Payroll professionals may see additional implications from the tax extenders bill (Pub. L. 114-113) as states decide whether to change Internal Revenue Code conformity dates to include the new provisions related to transportation benefits.
In December, President Barack Obama signed the tax extenders bill into law, which not only changed the due date for Forms W-2, Wage and Tax Statement, to Jan. 31 from Feb. 28 starting in 2017, but also established permanent parity for the exclusion from income for employer-provided mass-transit passes, van-pool benefits and parking benefits. The benefit parity was retroactive for 2015.
The implications may extend beyond federal payroll requirements, as states consider whether to adjust Internal Revenue Code conformity dates to include the changes made by the law.
So far Idaho and Virginia legislatures have passed bills changing each state’s I.R.C. conformity date to include the tax extenders bills.
A bill changing Virginia’s conformity date to Dec. 31, 2015, from Dec. 31, 2014, was signed Feb. 5 by Gov. Terry McAuliffe (D). In Idaho, a bill changing the state’s I.R.C. conformity to Jan. 1, 2016, from Jan. 1, 2015, was signed by Gov. Butch Otter (R). Both laws took effect with the governors’ signatures.
Massachusetts and New Jersey typically do not conform to federal transit benefits and released 2016 state commuter benefits that differ from the federal levels.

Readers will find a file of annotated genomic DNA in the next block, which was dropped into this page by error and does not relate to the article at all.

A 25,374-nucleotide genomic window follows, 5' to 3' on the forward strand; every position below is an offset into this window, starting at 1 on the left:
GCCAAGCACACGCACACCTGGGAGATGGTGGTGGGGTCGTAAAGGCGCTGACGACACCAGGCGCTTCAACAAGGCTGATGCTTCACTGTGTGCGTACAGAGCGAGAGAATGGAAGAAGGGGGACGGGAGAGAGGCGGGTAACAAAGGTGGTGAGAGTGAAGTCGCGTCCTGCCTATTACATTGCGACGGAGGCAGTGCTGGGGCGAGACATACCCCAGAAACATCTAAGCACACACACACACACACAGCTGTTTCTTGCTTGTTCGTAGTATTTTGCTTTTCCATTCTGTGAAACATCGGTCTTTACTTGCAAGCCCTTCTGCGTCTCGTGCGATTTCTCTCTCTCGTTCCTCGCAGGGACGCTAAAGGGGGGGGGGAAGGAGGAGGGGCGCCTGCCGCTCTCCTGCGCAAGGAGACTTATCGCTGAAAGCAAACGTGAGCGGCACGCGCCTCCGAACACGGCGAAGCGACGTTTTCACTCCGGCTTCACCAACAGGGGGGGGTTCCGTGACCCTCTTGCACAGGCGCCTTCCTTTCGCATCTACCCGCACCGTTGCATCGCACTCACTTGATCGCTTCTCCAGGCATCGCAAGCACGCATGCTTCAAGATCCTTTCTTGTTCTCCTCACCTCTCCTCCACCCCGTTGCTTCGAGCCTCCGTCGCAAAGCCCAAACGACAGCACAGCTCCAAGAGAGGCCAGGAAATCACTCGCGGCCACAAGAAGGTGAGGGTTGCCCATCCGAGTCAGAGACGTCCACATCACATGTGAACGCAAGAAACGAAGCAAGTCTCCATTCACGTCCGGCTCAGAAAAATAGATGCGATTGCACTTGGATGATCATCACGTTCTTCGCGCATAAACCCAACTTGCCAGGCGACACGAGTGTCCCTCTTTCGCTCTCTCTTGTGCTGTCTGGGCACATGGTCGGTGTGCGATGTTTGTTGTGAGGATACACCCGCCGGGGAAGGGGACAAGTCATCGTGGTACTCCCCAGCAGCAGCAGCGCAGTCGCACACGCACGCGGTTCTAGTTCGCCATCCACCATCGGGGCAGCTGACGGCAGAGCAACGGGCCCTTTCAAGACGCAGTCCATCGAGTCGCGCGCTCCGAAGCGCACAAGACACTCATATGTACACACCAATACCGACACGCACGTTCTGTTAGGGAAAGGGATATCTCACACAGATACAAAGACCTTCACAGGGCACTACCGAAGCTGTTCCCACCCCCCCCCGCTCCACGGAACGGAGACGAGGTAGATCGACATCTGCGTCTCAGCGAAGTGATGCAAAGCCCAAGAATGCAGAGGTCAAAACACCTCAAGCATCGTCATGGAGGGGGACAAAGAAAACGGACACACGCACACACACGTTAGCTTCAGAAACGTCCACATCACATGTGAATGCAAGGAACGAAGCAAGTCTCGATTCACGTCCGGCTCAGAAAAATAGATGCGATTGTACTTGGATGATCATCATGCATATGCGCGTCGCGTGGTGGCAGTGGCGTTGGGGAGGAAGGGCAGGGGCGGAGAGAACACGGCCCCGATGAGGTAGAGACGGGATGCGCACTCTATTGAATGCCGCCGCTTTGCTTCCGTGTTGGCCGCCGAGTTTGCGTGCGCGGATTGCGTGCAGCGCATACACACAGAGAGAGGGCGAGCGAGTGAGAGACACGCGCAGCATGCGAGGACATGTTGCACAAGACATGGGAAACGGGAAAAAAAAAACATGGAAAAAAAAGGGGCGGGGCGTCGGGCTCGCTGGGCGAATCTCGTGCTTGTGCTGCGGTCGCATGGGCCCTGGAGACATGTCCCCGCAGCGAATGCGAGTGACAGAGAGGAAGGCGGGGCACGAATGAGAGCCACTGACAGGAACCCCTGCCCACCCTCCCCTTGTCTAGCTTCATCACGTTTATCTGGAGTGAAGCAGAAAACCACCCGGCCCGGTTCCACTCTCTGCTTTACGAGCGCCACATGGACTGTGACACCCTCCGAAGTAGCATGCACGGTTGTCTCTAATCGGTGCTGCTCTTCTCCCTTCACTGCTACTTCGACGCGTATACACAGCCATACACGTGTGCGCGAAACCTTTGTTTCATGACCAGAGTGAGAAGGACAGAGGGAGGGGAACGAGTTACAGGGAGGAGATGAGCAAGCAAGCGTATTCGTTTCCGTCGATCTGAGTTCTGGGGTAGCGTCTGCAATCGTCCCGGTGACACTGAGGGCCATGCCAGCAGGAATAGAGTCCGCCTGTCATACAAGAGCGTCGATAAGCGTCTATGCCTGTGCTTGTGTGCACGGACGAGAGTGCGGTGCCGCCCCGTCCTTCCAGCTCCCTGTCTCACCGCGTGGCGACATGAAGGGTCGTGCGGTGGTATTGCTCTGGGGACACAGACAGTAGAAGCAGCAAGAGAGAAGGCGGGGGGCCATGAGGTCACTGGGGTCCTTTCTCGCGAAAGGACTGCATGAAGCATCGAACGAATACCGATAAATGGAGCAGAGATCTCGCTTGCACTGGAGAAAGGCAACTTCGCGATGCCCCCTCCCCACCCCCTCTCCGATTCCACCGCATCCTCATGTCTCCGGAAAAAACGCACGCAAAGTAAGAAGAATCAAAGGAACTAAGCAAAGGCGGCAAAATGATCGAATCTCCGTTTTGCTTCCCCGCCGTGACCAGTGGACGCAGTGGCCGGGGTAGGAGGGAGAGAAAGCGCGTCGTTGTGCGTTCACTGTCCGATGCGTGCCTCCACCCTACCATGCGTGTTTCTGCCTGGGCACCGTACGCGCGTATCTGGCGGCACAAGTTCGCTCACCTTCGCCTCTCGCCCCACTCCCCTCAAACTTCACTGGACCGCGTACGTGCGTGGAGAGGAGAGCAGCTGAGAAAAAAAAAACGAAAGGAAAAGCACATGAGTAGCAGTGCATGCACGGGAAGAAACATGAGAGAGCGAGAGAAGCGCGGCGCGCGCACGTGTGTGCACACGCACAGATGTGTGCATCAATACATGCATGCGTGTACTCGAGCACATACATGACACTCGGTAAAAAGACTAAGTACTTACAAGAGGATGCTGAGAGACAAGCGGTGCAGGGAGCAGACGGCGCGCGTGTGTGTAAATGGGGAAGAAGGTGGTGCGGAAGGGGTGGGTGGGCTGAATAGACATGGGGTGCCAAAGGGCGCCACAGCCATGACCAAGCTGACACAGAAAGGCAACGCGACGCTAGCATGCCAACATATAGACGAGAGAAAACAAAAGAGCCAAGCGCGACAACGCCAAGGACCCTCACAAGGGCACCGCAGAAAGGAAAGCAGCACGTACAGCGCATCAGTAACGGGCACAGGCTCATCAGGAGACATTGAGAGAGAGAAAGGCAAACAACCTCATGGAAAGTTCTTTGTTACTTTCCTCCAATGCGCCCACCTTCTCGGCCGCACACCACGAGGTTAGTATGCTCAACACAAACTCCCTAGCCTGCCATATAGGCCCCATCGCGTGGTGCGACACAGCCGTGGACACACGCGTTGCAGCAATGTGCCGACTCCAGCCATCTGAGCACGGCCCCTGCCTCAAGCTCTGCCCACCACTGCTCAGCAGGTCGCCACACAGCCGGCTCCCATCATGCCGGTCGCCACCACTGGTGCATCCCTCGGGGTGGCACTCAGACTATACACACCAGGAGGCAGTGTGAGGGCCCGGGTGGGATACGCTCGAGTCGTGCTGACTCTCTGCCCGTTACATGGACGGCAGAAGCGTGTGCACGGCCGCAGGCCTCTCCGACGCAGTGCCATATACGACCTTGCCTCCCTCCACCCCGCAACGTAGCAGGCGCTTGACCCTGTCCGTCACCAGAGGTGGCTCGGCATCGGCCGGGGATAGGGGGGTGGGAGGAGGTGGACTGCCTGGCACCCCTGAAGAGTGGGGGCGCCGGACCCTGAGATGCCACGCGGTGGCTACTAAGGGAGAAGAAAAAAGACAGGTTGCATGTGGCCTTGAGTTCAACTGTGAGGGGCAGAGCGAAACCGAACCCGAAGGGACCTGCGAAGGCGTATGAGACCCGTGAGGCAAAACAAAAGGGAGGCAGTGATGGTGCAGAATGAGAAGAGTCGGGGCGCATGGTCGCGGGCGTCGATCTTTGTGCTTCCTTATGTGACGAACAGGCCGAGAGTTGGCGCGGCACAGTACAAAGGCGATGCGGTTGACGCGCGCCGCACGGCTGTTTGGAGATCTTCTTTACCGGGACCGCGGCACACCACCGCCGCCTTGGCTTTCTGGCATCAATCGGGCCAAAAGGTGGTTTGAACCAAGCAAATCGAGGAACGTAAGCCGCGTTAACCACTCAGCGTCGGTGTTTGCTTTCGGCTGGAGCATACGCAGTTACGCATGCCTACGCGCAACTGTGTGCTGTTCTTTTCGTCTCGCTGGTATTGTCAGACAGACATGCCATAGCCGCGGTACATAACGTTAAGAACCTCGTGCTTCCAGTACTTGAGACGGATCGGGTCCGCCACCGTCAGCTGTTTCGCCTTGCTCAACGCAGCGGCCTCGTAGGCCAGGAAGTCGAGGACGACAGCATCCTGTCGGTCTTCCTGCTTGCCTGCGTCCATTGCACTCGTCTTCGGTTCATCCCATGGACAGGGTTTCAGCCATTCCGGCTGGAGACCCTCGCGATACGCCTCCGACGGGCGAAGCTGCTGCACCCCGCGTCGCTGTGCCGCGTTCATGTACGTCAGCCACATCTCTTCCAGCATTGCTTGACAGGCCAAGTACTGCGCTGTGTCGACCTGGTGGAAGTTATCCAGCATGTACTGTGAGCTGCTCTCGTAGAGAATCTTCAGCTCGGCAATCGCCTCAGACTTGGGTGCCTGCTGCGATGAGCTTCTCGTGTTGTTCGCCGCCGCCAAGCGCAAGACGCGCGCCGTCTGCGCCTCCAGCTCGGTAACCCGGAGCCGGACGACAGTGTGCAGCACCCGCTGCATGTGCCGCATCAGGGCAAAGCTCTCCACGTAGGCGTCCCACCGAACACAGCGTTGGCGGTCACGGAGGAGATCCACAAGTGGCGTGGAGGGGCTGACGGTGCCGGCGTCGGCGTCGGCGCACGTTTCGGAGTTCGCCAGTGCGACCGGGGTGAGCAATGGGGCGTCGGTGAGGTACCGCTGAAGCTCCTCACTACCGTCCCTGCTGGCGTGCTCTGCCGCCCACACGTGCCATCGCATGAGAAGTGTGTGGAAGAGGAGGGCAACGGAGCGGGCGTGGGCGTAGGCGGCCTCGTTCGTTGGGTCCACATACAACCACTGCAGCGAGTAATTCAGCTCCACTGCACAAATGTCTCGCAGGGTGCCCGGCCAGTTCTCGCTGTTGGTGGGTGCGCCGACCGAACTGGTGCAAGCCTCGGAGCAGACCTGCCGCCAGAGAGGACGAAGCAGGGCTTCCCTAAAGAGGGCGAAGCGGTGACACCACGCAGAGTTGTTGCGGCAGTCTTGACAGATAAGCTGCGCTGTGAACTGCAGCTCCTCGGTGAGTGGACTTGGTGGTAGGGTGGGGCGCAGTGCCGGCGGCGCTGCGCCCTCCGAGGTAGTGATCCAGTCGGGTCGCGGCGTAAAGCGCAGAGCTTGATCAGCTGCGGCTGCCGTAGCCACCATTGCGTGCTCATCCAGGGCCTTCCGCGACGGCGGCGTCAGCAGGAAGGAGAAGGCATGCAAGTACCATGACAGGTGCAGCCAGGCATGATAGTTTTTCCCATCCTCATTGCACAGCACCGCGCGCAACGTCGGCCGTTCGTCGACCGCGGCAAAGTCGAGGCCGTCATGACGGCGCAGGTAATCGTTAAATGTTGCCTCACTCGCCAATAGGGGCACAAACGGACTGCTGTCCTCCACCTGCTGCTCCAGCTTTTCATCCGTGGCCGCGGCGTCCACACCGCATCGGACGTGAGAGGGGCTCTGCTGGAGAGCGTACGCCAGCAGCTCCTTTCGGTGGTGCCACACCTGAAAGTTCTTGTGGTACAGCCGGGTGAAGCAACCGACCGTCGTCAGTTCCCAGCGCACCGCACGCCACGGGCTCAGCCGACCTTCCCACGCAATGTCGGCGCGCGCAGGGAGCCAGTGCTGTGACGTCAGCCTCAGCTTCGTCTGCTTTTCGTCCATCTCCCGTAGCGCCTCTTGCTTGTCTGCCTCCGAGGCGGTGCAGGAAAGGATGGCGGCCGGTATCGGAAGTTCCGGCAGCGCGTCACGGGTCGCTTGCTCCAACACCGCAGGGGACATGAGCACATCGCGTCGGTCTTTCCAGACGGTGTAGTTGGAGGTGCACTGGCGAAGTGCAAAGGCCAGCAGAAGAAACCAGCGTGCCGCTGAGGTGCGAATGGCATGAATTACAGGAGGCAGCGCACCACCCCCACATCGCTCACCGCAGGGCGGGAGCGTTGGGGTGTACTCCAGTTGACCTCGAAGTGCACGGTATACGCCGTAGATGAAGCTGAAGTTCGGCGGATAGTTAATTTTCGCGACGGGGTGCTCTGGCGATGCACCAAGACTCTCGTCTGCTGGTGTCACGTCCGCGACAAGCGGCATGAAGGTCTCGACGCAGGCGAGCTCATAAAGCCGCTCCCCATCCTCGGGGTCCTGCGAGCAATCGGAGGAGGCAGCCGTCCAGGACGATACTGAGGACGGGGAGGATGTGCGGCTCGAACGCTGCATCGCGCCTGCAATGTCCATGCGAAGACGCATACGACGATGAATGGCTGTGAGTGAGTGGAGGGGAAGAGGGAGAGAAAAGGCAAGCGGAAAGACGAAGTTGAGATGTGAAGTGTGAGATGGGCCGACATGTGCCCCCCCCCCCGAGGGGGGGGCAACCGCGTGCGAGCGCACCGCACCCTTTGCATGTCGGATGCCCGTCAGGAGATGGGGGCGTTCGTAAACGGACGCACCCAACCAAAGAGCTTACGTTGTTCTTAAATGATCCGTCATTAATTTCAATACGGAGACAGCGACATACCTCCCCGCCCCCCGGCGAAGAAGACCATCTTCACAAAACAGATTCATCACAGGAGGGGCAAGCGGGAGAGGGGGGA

In Massachusetts, the 2016 monthly exclusion amount for employer-provided parking increased to $255 from $250, the same as the federal level. However, the transit passes and commuter highway vehicle transportation amount remained $130, the same as the 2015 federal level before retroactive parity became law.
New Jersey provides annual, rather than monthly, commuter transportation benefits. The annual benefit for 2016 is $3,060.
On the Fence
In Maine, the legislature has not yet approved a bill to make Maine’s conformity to the IRC permanent. The bill was introduced to the state legislature in January by the Department of Administrative and Financial Services under direction from Gov. Paul R. LePage (R).
Maine tax forms were changed to be consistent with the proposed conformity date, even though the law requires approval from the legislature to take effect.
House Democrats who tied approval of the bill to a proposed increase in education funding were accused of causing the delay in a statement released Feb. 12 by the governor’s office.
Form W-2 Deadline
Even in states that conform to the changes made to the I.R.C. code, separate legislation would be required to match the Jan. 31 Form W-2 deadline. In 2015, Alabama, Connecticut, Indiana, Mississippi, North Carolina and Utah moved annual reconciliation due dates to Jan. 31. More states may likely follow suit to match the 2017 federal deadline. Legislation that would change the annual reconciliation date to Jan. 31 from Feb. 28 was proposed Jan. 28 to the Maryland senate by Comptroller Peter Franchot (D).
Twenty-eight states have annual reconciliation dates that do not conform to the 2017 federal deadline for Forms W-2 reporting data for tax year 2016.
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